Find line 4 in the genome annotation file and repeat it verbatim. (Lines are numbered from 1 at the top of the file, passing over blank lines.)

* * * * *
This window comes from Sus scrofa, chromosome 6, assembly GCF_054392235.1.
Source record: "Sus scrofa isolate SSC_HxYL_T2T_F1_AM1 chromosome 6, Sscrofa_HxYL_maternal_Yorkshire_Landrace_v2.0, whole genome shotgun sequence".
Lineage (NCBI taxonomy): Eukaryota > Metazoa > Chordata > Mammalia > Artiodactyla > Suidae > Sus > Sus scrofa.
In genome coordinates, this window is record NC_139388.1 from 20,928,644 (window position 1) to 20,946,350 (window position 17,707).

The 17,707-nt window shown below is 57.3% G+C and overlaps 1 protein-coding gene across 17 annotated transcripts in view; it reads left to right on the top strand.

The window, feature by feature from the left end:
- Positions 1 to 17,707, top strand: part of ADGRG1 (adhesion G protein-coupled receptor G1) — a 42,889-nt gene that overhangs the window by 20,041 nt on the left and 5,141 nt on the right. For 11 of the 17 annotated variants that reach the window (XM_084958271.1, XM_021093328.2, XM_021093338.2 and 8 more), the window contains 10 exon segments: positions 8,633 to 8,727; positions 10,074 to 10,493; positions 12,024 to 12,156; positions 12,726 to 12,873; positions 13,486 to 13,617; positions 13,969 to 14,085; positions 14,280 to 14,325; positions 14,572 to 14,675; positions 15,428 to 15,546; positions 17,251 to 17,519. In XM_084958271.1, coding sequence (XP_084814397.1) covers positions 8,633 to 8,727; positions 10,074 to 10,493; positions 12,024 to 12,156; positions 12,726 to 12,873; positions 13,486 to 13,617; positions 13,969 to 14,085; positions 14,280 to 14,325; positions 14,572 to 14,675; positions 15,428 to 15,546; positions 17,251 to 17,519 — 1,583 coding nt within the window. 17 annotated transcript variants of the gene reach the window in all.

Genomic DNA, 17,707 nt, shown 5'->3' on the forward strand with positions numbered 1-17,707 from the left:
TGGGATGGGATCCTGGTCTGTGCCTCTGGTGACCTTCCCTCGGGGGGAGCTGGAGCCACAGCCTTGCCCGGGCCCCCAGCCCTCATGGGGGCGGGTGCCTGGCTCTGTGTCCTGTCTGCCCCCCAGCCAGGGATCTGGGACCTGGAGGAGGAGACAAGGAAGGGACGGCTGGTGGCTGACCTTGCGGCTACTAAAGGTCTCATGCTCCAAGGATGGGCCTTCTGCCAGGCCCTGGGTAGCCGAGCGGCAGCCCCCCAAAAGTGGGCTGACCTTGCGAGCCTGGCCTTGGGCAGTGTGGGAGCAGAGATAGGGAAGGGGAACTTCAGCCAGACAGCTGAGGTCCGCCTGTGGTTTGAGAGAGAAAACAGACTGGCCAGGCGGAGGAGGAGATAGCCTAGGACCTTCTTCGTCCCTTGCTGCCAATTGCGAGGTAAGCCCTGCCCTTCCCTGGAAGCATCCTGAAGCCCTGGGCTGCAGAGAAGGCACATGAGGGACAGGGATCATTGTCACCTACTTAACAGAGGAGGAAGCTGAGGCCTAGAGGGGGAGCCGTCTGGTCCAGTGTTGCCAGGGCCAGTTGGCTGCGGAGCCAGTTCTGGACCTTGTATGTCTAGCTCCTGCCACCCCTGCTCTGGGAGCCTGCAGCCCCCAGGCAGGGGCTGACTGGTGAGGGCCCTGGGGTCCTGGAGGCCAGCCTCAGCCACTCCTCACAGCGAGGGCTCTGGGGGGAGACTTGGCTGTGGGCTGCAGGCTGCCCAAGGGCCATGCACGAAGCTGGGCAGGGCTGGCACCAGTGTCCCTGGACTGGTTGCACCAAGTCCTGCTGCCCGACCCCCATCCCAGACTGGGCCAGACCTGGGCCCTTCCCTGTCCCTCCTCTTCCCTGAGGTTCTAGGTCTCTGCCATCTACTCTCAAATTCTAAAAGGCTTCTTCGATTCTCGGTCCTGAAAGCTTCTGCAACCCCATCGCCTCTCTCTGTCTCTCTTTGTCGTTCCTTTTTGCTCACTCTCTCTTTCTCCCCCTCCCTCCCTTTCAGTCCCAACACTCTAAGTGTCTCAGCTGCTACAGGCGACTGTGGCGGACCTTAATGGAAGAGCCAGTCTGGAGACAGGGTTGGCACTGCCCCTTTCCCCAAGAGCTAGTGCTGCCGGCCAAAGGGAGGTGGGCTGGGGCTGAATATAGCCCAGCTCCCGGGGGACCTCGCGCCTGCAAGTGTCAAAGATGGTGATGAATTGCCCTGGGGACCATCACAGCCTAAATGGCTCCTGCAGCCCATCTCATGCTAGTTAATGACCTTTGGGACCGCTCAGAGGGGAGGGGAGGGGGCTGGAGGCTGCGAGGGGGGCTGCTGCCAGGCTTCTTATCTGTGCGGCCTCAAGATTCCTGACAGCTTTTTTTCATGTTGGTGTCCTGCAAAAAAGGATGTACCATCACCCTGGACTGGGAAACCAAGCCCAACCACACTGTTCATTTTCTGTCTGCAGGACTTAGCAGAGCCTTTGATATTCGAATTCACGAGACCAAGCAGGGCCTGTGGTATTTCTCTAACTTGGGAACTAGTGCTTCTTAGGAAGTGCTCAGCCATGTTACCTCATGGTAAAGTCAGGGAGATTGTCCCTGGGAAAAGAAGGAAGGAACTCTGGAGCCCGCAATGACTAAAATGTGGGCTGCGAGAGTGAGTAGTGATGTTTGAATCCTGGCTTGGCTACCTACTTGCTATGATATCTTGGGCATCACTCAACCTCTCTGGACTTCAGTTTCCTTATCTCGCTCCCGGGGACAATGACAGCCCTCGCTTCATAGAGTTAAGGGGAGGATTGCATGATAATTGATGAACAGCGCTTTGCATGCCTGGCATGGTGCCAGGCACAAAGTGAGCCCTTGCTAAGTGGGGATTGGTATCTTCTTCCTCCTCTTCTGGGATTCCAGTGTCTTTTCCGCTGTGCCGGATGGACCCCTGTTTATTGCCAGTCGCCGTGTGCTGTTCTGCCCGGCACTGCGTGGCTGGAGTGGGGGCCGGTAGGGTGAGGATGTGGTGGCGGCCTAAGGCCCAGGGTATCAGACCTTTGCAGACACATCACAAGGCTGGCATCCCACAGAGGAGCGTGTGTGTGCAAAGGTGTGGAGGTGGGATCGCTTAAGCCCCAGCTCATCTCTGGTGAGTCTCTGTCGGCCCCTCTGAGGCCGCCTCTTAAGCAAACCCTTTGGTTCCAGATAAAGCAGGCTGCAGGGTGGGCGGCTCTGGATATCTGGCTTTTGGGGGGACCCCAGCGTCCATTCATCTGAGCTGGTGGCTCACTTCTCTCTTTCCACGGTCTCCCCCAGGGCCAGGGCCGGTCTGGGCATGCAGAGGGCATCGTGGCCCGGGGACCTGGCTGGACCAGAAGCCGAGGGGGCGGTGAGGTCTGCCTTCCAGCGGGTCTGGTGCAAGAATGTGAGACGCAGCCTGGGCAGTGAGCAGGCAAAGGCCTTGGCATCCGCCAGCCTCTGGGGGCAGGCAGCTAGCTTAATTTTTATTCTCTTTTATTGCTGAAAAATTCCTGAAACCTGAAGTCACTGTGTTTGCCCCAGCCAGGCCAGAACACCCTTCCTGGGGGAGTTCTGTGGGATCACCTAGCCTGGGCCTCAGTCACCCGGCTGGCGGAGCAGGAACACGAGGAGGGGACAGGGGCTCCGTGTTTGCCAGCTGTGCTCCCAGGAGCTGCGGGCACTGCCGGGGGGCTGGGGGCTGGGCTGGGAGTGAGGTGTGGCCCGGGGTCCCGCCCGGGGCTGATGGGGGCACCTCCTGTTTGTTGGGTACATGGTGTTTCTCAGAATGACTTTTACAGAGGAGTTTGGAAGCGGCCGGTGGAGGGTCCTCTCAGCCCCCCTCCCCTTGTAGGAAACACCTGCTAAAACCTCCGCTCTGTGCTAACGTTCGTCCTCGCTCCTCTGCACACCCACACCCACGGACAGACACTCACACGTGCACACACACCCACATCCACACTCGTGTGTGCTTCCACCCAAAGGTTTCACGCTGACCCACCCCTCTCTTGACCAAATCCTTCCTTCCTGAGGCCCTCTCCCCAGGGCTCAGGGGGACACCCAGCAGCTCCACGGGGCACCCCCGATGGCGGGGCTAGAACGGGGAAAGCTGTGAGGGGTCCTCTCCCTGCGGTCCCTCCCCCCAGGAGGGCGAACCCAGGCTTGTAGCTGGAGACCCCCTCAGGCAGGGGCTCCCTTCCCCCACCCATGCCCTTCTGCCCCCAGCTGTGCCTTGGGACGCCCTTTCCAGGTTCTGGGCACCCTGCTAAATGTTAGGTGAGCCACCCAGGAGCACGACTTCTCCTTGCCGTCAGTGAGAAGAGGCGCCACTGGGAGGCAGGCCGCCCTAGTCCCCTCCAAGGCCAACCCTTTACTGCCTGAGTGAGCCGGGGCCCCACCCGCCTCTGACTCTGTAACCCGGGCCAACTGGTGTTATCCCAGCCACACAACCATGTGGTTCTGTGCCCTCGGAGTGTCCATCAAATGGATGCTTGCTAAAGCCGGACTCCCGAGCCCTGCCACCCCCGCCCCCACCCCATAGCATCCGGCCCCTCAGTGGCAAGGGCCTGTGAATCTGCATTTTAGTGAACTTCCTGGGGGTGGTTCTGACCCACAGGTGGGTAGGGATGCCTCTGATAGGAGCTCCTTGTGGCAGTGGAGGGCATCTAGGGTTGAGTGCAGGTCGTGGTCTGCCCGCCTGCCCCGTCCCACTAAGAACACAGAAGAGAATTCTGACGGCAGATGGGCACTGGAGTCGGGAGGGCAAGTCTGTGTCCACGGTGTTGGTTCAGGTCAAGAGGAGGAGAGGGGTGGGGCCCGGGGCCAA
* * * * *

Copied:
In genome coordinates, this window is record NC_139388.1 from 20,928,644 (window position 1) to 20,946,350 (window position 17,707).